New to Newport were the Aluminous Audio speakers, a classic 2.1-channel system hand-made in Spokane Valley, WA, Using aircraft-grade aluminum, costly drivers and hand-made crossovers. the subs and sats can be purchased individually, but the monitors are only good to around 90Hz.  The AL13.02 Monitors ($15k) (87dB sensitivity) are available as stereo pairs or single speakers for multi-channel aspirations, while the AL13.01 Subwoofer ($5k) uses a 10** woofer in an sealed enclosure (roughly 13** square weight 70 lbs). The SU13.01 Subwoofer also takes advantage of the inherent strength of aluminum construction and the rigidity and damping of smaller structures. The crossover is variable from 30Hz to 120Hz and driven by an internal 175 watt class-D amplifier. The sound boasted terrific imaging and a credible disappearing act but overall tonal balance was a little light suggesting that given the presence of dual subwoofers room setup might have been the culprit.  A promising though expensive package nonetheless.


Four years in the making,  Von Schweikert Audio presented the finished prototype of its statement loudspeaker, the towering VR-100XS Universe. When fully deployed the $140,000 twenty driver system includes two outboard subwoofer modules (sans woofers in this demo) and built-in room bass correction. In the smallish room that the system was demonstrated  power was provided by Constellation monoblocks and Esoteric playback. The sense of ease and transparency sweeping through the soundspace from Ray Brown’s Soular Energy disc was as persuasive as it gets with fast transient response, zero edge distortion and a piano sound that was both harmonically sweet and extended top end. Brown’s bass was drum tight and pitch perfect. A speaker that brings the  fireworks and the finesse to music reproduction.


One of the most balanced and well, lovely presentations came from Dan Meinwald’s exhibit. I’ve heard the Marten Coltrane Tenor loudspeaker (pictured above, $85k) under varying conditions at different shows as well as in Meinwald’s showroom–it has never failed to impress me with its uncanny balance, tonal execution, top end transparency low end extension and punch. Ably accompanied by EAR pre and monoblock electronics and digital front end components plus EAR’s stunning Discmaster turntable/Helius Omega Silver Ruby tonearm and Jorma cabling, I later checked my listening notes in which I had scrawled, “It’s a system that does it ALL in a reasonable space”. Amen to that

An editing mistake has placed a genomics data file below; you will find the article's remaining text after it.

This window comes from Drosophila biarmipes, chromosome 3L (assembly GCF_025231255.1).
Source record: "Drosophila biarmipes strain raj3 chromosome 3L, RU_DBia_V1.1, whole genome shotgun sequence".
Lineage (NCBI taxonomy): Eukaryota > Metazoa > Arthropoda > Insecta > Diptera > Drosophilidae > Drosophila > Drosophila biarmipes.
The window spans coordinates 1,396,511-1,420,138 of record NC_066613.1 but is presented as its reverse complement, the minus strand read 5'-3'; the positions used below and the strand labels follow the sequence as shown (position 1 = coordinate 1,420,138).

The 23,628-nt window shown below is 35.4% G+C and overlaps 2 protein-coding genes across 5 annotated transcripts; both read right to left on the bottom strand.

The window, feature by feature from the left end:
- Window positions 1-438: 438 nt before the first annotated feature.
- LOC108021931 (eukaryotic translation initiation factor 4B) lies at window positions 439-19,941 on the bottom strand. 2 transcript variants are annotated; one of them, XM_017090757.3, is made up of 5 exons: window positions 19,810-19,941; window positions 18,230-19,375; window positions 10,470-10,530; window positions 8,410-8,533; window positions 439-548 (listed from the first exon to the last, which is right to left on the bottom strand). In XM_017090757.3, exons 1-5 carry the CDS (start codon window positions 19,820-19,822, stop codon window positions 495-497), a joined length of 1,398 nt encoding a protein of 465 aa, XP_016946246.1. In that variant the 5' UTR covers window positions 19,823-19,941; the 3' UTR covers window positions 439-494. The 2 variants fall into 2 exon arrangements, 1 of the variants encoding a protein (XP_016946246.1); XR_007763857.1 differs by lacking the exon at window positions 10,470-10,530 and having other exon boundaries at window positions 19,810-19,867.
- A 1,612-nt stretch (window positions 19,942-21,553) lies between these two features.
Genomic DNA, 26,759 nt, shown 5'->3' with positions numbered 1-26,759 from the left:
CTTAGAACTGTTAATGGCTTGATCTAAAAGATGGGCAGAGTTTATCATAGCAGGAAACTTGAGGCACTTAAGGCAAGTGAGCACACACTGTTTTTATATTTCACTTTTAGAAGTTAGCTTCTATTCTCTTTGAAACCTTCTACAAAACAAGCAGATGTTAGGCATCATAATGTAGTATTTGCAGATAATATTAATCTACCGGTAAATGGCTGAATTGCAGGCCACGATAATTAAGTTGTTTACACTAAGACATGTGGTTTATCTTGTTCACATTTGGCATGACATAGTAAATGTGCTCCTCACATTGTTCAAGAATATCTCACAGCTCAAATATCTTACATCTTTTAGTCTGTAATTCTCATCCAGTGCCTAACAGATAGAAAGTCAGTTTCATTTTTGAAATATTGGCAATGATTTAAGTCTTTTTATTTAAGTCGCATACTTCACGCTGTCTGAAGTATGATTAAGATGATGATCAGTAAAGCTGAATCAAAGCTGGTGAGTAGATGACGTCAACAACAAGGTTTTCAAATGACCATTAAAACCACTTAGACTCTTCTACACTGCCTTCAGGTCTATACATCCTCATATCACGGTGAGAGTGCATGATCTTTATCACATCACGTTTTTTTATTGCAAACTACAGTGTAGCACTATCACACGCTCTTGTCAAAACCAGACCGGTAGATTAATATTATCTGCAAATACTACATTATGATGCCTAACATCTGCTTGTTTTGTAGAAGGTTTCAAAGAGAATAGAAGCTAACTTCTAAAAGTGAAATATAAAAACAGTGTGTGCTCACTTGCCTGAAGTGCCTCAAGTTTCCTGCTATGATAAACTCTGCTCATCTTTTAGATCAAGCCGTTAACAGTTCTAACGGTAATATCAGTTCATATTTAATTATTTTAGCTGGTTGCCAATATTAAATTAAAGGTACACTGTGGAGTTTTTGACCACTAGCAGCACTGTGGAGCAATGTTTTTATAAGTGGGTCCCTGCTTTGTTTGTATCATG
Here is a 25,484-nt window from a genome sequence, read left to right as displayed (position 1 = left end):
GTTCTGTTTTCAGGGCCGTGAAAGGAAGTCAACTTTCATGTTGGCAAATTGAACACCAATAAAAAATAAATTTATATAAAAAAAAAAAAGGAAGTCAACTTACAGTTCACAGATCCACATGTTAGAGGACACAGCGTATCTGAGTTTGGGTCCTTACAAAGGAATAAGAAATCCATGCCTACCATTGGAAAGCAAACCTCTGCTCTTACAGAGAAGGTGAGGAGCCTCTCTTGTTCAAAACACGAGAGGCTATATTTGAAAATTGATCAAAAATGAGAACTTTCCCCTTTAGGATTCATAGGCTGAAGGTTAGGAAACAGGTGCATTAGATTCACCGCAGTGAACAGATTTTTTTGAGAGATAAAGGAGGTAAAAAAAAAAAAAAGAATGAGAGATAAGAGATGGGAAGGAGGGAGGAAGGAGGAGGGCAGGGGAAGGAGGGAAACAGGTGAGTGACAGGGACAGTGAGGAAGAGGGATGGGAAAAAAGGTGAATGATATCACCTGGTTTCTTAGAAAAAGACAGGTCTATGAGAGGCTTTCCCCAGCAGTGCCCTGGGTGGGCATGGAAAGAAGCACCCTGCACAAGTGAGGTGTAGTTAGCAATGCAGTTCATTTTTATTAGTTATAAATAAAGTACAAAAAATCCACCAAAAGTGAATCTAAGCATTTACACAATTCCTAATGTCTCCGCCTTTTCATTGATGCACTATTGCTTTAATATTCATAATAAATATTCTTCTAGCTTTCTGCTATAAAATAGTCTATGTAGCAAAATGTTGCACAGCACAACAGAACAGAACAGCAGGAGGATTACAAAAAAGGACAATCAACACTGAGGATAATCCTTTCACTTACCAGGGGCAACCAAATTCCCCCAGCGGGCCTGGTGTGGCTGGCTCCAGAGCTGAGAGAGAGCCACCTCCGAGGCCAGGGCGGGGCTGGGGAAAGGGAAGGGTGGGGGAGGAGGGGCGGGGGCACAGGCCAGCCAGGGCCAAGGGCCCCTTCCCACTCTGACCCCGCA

People often complain about loudspeakers looking too much like boxes but what about speakers that resemble musical instruments. Lawrence Audio (from Taiwan) calls it’s line Sonic Art and it’s a claim that’s hard to dispute. It’s Cello floorstander ($18.5k) is a 3.5-way bass reflex design with dual AMT tweeters, a pair of 8** midbass drives and a rear firing ribbon–all packaged in a complex multi-angled cello-profile cabinet.   There’s also models dubbed Double Bass, Violin and Mandolin all sized and priced accordingly. I have to admit they’re beautifully finished and might achieve a greater acceptance factor in some situations but more importantly the Cello made really good music driven with the Jeff Rowland Design Group Continuum S2 integrated and a Bryston BDP2 digital player. The sound was focused, vocal energy was richly conveyed and transient response was excellent as I would expect from the AMT drivers. And I was surprised by how well these tweeters integrated with the traditional mid-bass cone drivers, no easy stunt.